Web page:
Here’s a fun and relaxing way to increase wellbeing and feelings of calm. Build skills to handle stress and improve mood.

Would you like to increase your coping skills? Is there a way to increase wellbeing and resilience? Here’s your chance to be kind to yourself and to create a nurturing space for yourself. We can’t ‘magic away’ the struggles of everyday life, but we can increase our ability to cope, and strength to face our challenges.

These sessions aim to introduce you to practical, easy to use, skills that can help to enhance your physical and mental wellbeing, and increase your ability to handle stress and manage difficult emotions.

The sessions offer ‘wellbeing hacks’ drawn from a wide range of sources – Movement & Yoga, Mindfulness, Breathwork, Compassionate Mind, CBT, Polyvagal Theory, EFT, Guided Imagery and the NHS Five Ways to Wellbeing:

  • Breathing and focusing techniques to help calm and centre
  • Simple mindfulness meditation practices to focus and quiet the mind
  • Visualisation techniques to increase feelings of wellbeing
  • Movement and postures that can settle emotions, and help us to feel more grounded
  • Learn how self-compassion and self-acceptance can be a key to wellbeing
  • Improve your memory, concentration and cognitive functioning
  • You will be offered resources to take away and practice to help strengthen these skills.

To sign up, just email me on Shehzad.Malik@Cumbria.ac.uk and I will send you the ‘Teams’ link to join.

Wellbeing tips, by students for students

Back in March as part of University Mental Health day we asked students to tell us their Mental Health and Wellbeing tips.

Thank you to everyone who took the time to share their thoughts. We had lots of really good ideas and wanted to share your wisdom with other students, in your words (in a few places we’ve added a comment or a link). Here is what you told us:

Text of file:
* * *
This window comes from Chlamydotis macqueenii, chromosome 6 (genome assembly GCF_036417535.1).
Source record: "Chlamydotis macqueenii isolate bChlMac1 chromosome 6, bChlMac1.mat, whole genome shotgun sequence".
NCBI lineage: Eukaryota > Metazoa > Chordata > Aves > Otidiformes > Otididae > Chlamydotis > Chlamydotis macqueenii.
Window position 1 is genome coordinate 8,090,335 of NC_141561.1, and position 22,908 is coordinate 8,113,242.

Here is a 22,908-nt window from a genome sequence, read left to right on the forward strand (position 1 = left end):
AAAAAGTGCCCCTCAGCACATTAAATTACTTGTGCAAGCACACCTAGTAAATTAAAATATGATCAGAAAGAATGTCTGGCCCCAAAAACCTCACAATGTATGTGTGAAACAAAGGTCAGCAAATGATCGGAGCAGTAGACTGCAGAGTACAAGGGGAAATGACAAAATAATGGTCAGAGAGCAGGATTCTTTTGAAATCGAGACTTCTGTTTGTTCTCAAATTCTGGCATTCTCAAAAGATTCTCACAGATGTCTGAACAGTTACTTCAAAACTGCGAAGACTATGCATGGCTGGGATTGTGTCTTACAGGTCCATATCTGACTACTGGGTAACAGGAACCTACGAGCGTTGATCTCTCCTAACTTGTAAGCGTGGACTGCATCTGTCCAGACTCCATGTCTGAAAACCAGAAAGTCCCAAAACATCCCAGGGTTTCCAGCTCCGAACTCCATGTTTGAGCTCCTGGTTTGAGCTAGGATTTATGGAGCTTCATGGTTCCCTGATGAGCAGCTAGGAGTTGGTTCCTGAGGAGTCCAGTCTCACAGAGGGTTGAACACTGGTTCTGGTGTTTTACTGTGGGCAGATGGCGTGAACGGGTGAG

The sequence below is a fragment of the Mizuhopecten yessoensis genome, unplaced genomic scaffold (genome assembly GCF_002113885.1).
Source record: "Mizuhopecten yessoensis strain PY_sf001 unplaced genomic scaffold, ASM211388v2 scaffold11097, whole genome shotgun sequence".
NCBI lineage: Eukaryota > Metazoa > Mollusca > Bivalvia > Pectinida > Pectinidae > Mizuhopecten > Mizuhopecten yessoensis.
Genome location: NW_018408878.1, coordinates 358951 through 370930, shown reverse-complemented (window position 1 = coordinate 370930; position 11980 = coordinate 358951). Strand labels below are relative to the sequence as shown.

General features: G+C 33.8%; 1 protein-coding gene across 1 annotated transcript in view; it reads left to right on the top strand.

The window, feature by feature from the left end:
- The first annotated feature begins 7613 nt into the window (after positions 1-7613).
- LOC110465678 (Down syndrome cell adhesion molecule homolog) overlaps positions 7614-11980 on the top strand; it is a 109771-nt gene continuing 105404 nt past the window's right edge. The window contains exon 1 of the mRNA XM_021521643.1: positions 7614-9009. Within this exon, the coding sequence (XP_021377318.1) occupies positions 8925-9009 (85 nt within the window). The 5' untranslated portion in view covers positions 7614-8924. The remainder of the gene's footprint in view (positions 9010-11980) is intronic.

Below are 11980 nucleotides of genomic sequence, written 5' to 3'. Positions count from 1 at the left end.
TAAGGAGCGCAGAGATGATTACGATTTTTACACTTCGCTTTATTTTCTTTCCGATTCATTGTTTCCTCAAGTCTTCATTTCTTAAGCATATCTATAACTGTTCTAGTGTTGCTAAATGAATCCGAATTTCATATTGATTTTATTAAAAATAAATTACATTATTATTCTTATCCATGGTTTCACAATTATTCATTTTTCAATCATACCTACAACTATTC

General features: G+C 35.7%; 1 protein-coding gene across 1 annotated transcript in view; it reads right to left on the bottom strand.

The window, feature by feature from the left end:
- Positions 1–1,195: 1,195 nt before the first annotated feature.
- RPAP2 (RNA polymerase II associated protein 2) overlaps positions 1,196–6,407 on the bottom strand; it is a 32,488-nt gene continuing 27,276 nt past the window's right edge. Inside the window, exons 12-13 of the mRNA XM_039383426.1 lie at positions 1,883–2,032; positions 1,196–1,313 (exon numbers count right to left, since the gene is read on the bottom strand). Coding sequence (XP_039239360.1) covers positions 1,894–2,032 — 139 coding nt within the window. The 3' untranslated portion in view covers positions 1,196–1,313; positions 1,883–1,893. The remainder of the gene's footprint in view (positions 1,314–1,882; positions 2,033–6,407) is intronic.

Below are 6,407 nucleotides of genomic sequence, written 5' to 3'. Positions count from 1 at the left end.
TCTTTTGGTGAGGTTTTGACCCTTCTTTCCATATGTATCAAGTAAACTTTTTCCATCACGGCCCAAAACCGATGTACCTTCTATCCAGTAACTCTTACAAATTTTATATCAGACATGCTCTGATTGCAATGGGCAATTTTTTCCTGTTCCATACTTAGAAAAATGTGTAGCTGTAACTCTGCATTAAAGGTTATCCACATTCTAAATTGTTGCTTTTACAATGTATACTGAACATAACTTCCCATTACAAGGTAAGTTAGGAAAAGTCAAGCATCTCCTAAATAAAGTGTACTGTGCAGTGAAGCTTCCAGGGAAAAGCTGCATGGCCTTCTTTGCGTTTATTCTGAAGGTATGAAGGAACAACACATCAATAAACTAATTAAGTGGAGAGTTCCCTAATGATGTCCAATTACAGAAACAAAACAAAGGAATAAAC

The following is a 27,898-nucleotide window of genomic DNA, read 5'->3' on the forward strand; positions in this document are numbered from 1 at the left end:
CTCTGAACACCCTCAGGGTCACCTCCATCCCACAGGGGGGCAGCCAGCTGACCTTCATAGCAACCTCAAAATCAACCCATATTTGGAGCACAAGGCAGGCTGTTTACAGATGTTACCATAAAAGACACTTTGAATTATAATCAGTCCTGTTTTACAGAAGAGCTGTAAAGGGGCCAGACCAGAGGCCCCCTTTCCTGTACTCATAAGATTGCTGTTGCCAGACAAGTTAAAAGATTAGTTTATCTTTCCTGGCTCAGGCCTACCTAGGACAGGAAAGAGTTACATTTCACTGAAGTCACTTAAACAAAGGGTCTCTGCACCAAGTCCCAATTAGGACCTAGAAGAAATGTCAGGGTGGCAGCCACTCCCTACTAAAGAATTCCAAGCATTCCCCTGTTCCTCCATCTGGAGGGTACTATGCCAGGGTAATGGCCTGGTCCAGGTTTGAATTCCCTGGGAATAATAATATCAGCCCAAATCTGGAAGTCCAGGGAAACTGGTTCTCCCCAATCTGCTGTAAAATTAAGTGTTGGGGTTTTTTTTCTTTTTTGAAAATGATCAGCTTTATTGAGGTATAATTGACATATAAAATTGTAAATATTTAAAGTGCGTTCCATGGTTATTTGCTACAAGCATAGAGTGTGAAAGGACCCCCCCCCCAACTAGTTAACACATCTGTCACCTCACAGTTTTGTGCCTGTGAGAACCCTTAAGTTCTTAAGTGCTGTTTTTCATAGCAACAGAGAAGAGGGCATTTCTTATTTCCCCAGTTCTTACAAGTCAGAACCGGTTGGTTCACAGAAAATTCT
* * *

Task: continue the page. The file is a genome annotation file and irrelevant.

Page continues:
Student tips on wellbeing included getting out for some exercise and fresh air

Self-care

  • Enjoy the little things
  • Take time for yourself, even when you “don’t have time”
  • Set aside some time in your day to do something for yourself that makes you happy… take the time to recharge your batteries and clear you mind for the next day
  • Make time for things you love
  • Look after yourself and give yourself time
  • Watch you fave Netflix show
  • Make sure you always speak out if needed
  • Take a nice relaxing bath, (or shower if no bath available)
  • Selfcare Sundays
  • You are the number one priority! Put yourself first and worry about others later, self-care before anyone else
  • Listen to music and relax (here’s a breathing exercise to do just that, from my colleague Pat Redfern)

The company of friends, it’s good to talk

  • The most important thing is to talk to a family member or trusted friend about what’s worrying you. Let them hug you and give you a shoulder to cry on
  • Spend time with people you love! (You’d be surprised how much evidence there is that kindness is good for us!)
  • Talking to people always helps
  • Keep very social with your friends so you’re never lonely
  • I walk my dog, and talk to family and friends about my worries
  • Talk about it, have a cup of tea and a nice chat (with biscuits)